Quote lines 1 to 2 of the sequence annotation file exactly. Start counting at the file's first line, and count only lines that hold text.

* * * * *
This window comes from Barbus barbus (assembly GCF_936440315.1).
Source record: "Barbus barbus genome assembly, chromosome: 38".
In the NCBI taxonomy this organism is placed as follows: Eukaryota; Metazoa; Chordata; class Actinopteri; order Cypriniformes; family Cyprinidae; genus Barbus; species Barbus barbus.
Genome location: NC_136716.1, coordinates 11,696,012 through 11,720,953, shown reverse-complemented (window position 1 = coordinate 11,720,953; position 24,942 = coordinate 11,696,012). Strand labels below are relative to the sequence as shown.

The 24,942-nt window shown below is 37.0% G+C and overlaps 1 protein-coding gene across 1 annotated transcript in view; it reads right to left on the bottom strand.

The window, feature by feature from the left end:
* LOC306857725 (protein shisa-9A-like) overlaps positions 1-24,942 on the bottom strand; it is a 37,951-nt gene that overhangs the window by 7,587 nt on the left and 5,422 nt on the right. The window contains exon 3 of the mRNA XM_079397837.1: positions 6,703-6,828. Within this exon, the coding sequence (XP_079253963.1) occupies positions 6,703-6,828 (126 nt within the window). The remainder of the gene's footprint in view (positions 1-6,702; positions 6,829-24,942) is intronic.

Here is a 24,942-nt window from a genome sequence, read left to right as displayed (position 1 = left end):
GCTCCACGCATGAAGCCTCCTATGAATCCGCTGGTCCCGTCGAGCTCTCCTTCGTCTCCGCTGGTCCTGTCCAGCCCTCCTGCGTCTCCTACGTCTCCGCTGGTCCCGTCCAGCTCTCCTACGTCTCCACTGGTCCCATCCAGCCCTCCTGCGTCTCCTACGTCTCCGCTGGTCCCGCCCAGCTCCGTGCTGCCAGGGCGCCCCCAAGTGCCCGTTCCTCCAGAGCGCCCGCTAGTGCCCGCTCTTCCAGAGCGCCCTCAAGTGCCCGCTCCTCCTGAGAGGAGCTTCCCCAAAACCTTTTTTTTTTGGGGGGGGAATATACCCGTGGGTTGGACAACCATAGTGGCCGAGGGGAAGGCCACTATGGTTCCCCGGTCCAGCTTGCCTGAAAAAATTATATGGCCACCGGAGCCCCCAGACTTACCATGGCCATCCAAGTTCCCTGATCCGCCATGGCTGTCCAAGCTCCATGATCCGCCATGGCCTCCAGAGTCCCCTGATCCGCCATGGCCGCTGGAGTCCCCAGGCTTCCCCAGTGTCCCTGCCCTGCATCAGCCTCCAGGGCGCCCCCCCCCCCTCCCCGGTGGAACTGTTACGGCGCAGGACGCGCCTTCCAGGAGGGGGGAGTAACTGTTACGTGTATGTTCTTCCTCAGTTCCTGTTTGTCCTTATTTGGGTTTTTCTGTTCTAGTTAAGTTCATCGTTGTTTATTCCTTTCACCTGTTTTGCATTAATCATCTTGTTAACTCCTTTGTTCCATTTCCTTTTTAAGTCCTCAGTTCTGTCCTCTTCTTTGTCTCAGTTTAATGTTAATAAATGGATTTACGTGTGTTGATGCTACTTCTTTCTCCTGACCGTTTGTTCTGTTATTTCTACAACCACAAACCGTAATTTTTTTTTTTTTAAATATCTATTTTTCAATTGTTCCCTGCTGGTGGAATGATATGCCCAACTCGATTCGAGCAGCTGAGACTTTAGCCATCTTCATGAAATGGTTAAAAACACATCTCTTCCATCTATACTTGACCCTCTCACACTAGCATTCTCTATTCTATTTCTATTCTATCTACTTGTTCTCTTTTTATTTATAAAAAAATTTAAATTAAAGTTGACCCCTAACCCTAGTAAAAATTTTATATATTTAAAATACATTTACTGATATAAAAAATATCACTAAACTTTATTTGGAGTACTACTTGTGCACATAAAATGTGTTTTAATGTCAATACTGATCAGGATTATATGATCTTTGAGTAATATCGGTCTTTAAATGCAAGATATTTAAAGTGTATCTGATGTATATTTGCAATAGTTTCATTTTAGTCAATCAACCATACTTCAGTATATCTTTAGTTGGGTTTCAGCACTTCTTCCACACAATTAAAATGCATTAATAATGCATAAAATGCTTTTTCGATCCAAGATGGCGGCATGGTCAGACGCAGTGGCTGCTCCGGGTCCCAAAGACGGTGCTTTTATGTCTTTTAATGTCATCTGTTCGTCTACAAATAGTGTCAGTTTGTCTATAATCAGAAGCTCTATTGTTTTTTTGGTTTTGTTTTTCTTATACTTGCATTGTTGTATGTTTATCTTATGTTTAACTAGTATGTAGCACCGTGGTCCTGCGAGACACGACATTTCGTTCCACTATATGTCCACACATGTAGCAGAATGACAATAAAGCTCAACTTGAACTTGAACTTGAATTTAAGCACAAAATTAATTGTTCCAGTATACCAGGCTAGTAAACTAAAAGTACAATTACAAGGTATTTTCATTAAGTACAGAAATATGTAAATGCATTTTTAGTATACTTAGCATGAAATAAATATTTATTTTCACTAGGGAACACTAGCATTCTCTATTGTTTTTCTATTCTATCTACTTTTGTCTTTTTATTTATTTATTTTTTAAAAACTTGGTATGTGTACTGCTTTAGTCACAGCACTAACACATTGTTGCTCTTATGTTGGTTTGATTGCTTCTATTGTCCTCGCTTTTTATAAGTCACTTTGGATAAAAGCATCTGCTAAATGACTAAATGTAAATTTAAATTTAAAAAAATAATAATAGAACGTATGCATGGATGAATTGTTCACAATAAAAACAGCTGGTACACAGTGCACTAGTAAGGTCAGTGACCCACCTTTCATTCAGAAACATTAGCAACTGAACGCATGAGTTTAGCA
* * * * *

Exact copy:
This window comes from Barbus barbus (assembly GCF_936440315.1).
Source record: "Barbus barbus genome assembly, chromosome: 38".